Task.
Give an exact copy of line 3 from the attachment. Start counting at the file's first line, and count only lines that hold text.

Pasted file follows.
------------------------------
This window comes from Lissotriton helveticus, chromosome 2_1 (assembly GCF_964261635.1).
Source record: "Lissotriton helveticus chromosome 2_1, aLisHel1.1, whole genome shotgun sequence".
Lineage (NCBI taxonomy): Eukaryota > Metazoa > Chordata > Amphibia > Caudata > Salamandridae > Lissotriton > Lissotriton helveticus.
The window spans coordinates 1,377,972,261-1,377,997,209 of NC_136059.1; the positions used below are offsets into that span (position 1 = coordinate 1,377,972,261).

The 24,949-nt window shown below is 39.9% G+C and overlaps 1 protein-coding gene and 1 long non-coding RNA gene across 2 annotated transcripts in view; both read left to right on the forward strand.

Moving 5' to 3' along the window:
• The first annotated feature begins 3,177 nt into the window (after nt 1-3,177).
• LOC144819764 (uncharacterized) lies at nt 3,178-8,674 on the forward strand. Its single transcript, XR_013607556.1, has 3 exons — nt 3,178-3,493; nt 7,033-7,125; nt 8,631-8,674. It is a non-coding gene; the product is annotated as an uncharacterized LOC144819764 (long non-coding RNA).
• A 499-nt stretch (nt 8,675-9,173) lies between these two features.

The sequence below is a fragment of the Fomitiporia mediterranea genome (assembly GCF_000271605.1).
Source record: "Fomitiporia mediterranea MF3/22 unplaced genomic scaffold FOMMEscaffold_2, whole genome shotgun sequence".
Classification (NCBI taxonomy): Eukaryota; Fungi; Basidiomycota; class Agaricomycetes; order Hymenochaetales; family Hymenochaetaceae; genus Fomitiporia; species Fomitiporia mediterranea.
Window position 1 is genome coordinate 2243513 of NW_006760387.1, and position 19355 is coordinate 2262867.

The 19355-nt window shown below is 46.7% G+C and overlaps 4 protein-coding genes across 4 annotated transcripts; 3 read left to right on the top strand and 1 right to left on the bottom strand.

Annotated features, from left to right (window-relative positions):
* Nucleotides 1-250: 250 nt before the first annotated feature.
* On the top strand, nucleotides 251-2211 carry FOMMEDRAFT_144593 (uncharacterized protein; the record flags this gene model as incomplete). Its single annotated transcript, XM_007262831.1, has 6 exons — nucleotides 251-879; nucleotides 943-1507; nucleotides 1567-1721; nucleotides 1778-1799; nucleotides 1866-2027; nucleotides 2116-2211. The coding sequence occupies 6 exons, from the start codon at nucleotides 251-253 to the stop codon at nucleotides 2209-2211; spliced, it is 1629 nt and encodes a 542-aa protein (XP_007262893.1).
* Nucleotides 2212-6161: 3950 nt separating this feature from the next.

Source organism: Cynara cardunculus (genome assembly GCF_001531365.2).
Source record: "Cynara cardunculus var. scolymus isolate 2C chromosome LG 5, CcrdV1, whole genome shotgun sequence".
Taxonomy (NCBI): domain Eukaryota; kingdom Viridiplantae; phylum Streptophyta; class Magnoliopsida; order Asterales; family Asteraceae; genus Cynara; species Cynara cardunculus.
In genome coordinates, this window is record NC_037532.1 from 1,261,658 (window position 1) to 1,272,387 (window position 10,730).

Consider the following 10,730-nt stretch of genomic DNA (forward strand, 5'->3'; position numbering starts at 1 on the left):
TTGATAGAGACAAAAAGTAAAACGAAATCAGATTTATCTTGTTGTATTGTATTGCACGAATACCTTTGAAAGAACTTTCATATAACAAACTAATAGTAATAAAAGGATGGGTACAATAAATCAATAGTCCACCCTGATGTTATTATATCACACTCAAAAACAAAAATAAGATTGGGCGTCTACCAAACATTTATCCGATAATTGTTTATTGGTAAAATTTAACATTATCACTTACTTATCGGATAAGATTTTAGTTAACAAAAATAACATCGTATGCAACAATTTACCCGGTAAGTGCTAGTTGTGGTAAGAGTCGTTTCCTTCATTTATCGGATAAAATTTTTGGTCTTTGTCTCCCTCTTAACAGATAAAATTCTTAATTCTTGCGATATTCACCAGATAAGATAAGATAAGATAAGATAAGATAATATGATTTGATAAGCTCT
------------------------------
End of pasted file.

Lineage (NCBI taxonomy): Eukaryota > Metazoa > Chordata > Amphibia > Caudata > Salamandridae > Lissotriton > Lissotriton helveticus.